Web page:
OPIOID SERIES:

Boehner won’t back conservative budget alternative

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While the Speaker and other Republican leaders touted Ryan’s plan to balance the budget in 10 years, the conservative Republican Study Committee (RSC) is advancing a proposal that would eliminate the deficit in just four years.

“I think Paul RyanPaul Davis RyanScalise released from hospital after planned surgery GOP sold Americans a bill of goods with tax reform law Impeaching Rosenstein? Some Republicans are talking about it MORE and the Budget committee have taken a responsible path in terms of laying out our priorities,” BoehnerJohn Andrew BoehnerA warning to Ryan’s successor: The Speakership is no cakewalk With Ryan out, let’s blow up the process for selecting the next Speaker Race for Republican Speaker rare chance to unify party for election MORE said Tuesday when asked about the more ambitious RSC plan.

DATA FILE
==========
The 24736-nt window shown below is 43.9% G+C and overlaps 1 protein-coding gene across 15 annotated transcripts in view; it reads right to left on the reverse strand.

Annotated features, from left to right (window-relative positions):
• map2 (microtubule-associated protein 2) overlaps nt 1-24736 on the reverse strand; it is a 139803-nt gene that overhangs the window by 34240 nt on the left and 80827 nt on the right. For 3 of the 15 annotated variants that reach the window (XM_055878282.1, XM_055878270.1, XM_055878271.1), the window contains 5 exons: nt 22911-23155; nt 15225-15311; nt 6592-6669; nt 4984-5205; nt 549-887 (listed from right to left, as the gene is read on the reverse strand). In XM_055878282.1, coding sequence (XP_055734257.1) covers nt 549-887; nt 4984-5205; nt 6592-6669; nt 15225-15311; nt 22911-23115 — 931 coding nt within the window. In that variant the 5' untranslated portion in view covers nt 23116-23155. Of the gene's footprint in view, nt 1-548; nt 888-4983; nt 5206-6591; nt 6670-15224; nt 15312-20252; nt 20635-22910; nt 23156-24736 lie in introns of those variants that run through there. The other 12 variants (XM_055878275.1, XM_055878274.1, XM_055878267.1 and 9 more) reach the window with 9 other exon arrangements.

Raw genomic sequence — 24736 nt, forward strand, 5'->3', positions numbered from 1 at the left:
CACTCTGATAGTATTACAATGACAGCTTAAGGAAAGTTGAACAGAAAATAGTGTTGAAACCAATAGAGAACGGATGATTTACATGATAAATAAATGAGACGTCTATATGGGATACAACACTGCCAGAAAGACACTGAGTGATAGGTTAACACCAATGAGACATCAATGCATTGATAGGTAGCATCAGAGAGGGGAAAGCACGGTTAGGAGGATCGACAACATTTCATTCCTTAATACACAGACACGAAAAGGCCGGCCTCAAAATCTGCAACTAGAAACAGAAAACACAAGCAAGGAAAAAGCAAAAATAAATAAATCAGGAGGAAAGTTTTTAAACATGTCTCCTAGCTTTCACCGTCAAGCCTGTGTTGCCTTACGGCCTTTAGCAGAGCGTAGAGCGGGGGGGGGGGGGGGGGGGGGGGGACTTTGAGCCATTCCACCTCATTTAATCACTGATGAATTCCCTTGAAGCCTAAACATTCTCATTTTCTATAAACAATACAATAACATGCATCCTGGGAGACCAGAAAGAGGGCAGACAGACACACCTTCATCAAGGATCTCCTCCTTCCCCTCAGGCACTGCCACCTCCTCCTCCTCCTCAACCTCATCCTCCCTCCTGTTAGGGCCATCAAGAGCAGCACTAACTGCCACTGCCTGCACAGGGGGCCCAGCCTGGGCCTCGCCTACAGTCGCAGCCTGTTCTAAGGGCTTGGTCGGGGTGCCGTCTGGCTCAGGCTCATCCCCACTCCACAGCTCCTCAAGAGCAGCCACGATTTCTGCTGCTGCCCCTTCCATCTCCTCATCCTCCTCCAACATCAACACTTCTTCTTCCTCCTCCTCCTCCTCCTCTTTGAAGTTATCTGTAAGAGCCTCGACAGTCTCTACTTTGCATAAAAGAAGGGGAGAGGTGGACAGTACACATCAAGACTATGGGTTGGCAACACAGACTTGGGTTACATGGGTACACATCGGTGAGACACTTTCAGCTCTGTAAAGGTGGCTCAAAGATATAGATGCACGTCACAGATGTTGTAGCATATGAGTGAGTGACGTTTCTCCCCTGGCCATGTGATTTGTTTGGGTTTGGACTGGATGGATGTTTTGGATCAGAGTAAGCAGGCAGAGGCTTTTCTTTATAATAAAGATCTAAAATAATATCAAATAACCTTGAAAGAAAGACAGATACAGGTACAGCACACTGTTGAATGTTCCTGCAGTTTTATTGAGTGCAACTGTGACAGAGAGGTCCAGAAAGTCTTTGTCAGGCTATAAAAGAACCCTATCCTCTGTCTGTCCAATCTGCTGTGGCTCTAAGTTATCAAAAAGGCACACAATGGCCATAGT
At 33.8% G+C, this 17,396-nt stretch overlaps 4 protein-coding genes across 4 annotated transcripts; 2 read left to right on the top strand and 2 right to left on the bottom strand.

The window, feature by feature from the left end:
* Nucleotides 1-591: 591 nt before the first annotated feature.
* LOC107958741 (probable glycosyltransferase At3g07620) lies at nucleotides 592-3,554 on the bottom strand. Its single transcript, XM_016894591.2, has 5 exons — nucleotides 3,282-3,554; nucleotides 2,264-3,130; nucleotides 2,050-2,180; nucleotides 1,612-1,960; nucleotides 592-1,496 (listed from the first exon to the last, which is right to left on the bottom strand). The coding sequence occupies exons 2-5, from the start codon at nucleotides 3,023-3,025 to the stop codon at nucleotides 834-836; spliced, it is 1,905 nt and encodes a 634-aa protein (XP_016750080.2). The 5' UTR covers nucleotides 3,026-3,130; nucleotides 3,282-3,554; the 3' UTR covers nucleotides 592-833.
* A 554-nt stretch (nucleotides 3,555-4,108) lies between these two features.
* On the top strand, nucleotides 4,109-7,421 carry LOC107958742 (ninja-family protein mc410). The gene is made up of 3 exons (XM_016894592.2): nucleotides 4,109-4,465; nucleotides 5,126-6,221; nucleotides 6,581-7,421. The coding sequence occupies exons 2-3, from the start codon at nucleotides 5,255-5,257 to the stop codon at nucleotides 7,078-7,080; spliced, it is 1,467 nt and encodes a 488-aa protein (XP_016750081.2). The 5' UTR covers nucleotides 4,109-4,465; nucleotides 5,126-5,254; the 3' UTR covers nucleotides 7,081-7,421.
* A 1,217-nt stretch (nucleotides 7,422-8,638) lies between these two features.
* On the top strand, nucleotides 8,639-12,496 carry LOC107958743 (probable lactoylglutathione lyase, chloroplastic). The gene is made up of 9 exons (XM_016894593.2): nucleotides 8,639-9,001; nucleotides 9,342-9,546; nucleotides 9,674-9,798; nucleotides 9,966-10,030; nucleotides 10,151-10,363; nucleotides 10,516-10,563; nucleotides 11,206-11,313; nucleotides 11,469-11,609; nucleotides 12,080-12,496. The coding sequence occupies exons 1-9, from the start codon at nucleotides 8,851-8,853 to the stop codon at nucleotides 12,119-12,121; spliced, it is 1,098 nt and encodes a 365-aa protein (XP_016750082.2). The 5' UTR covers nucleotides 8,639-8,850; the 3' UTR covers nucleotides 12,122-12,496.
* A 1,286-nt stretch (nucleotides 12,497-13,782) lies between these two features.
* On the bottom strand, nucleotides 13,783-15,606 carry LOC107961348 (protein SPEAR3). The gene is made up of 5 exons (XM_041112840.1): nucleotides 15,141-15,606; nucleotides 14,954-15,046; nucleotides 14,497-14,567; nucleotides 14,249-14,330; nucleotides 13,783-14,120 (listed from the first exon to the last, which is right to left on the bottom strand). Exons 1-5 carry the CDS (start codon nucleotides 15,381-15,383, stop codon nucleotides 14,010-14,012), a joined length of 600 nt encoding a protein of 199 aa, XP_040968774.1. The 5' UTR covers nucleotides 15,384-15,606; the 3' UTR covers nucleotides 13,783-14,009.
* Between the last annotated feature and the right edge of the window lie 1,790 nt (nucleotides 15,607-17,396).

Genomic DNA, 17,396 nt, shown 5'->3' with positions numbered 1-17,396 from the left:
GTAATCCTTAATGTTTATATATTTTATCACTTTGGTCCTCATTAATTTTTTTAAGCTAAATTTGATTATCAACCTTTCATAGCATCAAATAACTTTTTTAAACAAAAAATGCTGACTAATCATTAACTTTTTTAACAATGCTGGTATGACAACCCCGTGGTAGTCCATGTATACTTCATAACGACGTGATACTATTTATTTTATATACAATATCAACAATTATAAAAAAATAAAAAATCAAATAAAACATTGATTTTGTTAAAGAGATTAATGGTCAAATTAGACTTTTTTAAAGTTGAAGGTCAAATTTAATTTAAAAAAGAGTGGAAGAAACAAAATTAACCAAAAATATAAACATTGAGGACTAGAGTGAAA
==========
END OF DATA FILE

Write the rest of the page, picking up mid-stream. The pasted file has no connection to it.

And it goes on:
Asked specifically whether he believed the conservative proposal to be “responsible,” he replied: “In their minds it is, sure.”

Boehner said that while “other people have other ideas,” he was “confident that the only one that will get a majority of the votes will be the Ryan plan.”

The House is planning to hold a series of budget votes this week. The RSC budget would begin major entitlement reforms sooner than the Ryan proposal and makes deeper cuts to discretionary spending.

In 2011, House Democrats used a procedural tactic to try to force the House GOP to adopt the more conservative RSC budget instead of Ryan's plan. After Democrats began voting "present" on the RSC budget, some Republicans had to switch their votes to “no” to avoid having it replace the official party budget by mistake.